What You Should Know about the California Consumer Privacy Act (CCPA)

What You Should Know about the California Consumer Privacy Act (CCPA)

Dec 10, 2019
Director, Content and Channel Marketing
What You Should Know about the California Consumer Privacy Act (CCPA)

 From January 1, 2020, the CCPA will protect the privacy of consumers based in California, one of the most populous states in the United States. Companies that infringe upon it can risk consumer backlash and huge fines, so it’s important you don’t let this one slip past. Read on to find out more!

What Is the CCPA? 

As the name suggests, the CCPA is designed to protect consumers in California. From January 1, 2020, companies will be required to be transparent about the personal information they collect, sell, and disclose, and they must detail how it is used. 
Consumers will have the right to access and request the categories and specific information that companies collect about them, and they can request the deletion of personal information that a company holds. Plus, for companies that sell or disclose consumers’ personal data, they must disclose the identity of third parties they sell to. 
Consumers also have the right to opt out of the sale of their data and must not be discriminated against for doing so (e.g., consumers cannot be charged different prices or rates for exercising their CCPA rights).

Who Exactly Does the CCPA Impact? 

The CCPA applies to companies that collect personal information of Californian residents, do business in California, and:

  • Have annual gross revenues of $25 million+;
  • Or buy, sell, or share for commercial purposes personal information of 50,000 or more consumers, households, or devices;
  • Or earn 50%+ of annual revenues from the sale of personal information.

Since tech companies based in California profit from selling customer data to advertisers, the CCPA met with their disapproval. Many companies made efforts to delay the law as much as possible. Nevertheless, the CCPA comes into effect at the beginning of next year, enhancing privacy rights and consumer protection for people living in California.

What Is the Difference Between the CCPA and GDPR?

Being GDPR compliant doesn’t necessarily mean you are CCPA compliant. However, you might have already met some of the CCPA requirements because these two regulations overlap (and, of course, diverge). To put it simply, the GDPR grants consumers the rights to object to direct marketing and restrict the processing of their data, and the CCPA provides consumers with the right to object to the sale of their data.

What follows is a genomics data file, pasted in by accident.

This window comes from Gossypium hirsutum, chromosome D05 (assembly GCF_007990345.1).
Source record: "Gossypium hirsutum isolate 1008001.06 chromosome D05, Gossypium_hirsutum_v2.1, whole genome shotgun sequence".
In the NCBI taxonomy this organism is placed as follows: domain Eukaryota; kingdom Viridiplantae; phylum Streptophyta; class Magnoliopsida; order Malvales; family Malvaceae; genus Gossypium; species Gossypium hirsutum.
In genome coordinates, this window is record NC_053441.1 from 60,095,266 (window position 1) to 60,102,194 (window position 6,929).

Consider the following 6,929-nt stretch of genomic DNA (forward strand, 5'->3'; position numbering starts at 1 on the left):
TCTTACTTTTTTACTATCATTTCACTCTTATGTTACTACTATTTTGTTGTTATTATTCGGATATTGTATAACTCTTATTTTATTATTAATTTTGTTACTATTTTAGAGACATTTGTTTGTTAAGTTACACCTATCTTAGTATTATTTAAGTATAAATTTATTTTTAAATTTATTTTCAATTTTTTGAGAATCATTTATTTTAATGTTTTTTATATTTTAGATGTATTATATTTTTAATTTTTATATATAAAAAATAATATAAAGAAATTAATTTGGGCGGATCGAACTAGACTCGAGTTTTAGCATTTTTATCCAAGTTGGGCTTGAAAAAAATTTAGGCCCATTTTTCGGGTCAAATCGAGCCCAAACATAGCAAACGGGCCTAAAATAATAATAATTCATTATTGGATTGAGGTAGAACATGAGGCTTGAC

What Is the Cost of Non-Compliance? 

In addition to the PR nightmare that could follow non-compliance, companies can face a civil penalty of up to $2,500 per violation and up to $7,500 per intentional violation. This means that if you violate the CCPA-guaranteed right of just 100 users, you could be fined up to three-quarters of a million dollars.

What about Kentico and the CCPA Compliance? 

We take the privacy of our customers very seriously, so Kentico provides functionality that helps you comply with the CCPA. To facilitate compliance with various legislations, you can leverage the Data Protection application. However, the features included still require exact knowledge of how your company gathers, processes, and stores personal data. Your developers need to implement the functionality based on the specifics of your website and the legal requirements you want to fulfill. To get more info, you can read all about how we handle data and privacy here.

If you want to get started with a product that helps you achieve compliance with the CCPA, you can request a demo today.

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